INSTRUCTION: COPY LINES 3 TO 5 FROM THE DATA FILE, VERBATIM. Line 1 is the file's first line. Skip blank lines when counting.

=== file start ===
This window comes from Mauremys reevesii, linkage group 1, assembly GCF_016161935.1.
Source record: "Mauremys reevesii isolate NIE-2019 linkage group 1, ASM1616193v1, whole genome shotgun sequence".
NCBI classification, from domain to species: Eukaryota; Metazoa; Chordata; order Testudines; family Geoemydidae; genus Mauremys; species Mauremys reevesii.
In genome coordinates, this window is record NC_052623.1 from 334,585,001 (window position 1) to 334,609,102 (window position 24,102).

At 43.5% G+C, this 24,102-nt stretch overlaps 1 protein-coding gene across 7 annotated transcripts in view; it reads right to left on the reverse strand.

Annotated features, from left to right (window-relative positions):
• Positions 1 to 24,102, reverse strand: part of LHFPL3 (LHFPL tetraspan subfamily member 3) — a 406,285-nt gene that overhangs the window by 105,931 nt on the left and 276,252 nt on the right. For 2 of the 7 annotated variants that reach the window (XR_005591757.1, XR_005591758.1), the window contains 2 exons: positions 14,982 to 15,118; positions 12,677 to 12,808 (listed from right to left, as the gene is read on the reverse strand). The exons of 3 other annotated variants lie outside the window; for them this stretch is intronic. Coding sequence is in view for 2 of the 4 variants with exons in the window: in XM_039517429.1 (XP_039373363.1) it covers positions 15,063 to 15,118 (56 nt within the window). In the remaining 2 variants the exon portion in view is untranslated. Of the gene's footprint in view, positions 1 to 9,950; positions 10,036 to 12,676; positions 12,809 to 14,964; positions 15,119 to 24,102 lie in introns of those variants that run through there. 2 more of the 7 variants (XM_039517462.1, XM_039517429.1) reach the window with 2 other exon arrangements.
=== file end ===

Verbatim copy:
NCBI classification, from domain to species: Eukaryota; Metazoa; Chordata; order Testudines; family Geoemydidae; genus Mauremys; species Mauremys reevesii.
In genome coordinates, this window is record NC_052623.1 from 334,585,001 (window position 1) to 334,609,102 (window position 24,102).

At 43.5% G+C, this 24,102-nt stretch overlaps 1 protein-coding gene across 7 annotated transcripts in view; it reads right to left on the reverse strand.